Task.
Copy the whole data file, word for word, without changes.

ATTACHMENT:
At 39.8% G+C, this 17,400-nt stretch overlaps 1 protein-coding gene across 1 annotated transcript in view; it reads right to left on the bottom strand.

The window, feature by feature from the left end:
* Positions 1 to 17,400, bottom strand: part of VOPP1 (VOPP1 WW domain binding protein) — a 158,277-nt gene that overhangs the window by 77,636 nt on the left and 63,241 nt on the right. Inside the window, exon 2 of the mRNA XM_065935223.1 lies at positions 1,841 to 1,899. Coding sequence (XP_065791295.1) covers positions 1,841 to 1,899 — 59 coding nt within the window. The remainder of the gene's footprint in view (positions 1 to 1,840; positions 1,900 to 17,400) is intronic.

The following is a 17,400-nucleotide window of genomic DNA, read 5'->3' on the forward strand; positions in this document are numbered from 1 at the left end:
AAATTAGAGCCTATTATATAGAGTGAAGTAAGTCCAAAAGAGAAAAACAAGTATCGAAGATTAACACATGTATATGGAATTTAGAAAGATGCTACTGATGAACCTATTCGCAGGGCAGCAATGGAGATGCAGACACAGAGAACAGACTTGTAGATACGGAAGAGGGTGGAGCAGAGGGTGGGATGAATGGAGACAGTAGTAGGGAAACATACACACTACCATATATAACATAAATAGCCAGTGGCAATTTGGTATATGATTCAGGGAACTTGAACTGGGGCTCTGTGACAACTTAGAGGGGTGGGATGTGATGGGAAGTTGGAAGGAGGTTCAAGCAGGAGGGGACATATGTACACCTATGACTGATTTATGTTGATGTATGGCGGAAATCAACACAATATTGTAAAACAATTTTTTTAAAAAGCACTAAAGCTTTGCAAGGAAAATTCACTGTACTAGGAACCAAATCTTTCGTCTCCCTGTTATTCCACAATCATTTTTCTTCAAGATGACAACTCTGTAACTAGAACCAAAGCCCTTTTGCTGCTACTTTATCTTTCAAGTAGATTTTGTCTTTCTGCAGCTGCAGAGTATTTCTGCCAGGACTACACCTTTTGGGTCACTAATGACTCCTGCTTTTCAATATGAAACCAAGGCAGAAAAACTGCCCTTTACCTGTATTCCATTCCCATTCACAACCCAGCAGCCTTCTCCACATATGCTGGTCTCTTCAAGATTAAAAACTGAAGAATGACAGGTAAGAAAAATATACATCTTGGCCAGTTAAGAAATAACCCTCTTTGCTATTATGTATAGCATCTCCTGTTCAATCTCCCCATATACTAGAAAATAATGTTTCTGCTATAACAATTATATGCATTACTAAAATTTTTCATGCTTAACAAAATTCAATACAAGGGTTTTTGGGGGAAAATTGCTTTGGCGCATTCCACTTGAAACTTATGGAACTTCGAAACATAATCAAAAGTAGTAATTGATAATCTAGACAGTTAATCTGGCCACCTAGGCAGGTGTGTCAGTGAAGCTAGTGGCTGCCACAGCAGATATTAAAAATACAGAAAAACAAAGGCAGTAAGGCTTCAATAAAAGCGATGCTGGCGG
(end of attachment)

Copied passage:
At 39.8% G+C, this 17,400-nt stretch overlaps 1 protein-coding gene across 1 annotated transcript in view; it reads right to left on the bottom strand.

The window, feature by feature from the left end:
* Positions 1 to 17,400, bottom strand: part of VOPP1 (VOPP1 WW domain binding protein) — a 158,277-nt gene that overhangs the window by 77,636 nt on the left and 63,241 nt on the right. Inside the window, exon 2 of the mRNA XM_065935223.1 lies at positions 1,841 to 1,899. Coding sequence (XP_065791295.1) covers positions 1,841 to 1,899 — 59 coding nt within the window. The remainder of the gene's footprint in view (positions 1 to 1,840; positions 1,900 to 17,400) is intronic.

The following is a 17,400-nucleotide window of genomic DNA, read 5'->3' on the forward strand; positions in this document are numbered from 1 at the left end:
AAATTAGAGCCTATTATATAGAGTGAAGTAAGTCCAAAAGAGAAAAACAAGTATCGAAGATTAACACATGTATATGGAATTTAGAAAGATGCTACTGATGAACCTATTCGCAGGGCAGCAATGGAGATGCAGACACAGAGAACAGACTTGTAGATACGGAAGAGGGTGGAGCAGAGGGTGGGATGAATGGAGACAGTAGTAGGGAAACATACACACTACCATATATAACATAAATAGCCAGTGGCAATTTGGTATATGATTCAGGGAACTTGAACTGGGGCTCTGTGACAACTTAGAGGGGTGGGATGTGATGGGAAGTTGGAAGGAGGTTCAAGCAGGAGGGGACATATGTACACCTATGACTGATTTATGTTGATGTATGGCGGAAATCAACACAATATTGTAAAACAATTTTTTTAAAAAGCACTAAAGCTTTGCAAGGAAAATTCACTGTACTAGGAACCAAATCTTTCGTCTCCCTGTTATTCCACAATCATTTTTCTTCAAGATGACAACTCTGTAACTAGAACCAAAGCCCTTTTGCTGCTACTTTATCTTTCAAGTAGATTTTGTCTTTCTGCAGCTGCAGAGTATTTCTGCCAGGACTACACCTTTTGGGTCACTAATGACTCCTGCTTTTCAATATGAAACCAAGGCAGAAAAACTGCCCTTTACCTGTATTCCATTCCCATTCACAACCCAGCAGCCTTCTCCACATATGCTGGTCTCTTCAAGATTAAAAACTGAAGAATGACAGGTAAGAAAAATATACATCTTGGCCAGTTAAGAAATAACCCTCTTTGCTATTATGTATAGCATCTCCTGTTCAATCTCCCCATATACTAGAAAATAATGTTTCTGCTATAACAATTATATGCATTACTAAAATTTTTCATGCTTAACAAAATTCAATACAAGGGTTTTTGGGGGAAAATTGCTTTGGCGCATTCCACTTGAAACTTATGGAACTTCGAAACATAATCAAAAGTAGTAATTGATAATCTAGACAGTTAATCTGGCCACCTAGGCAGGTGTGTCAGTGAAGCTAGTGGCTGCCACAGCAGATATTAAAAATACAGAAAAACAAAGGCAGTAAGGCTTCAATAAAAGCGATGCTGGCGG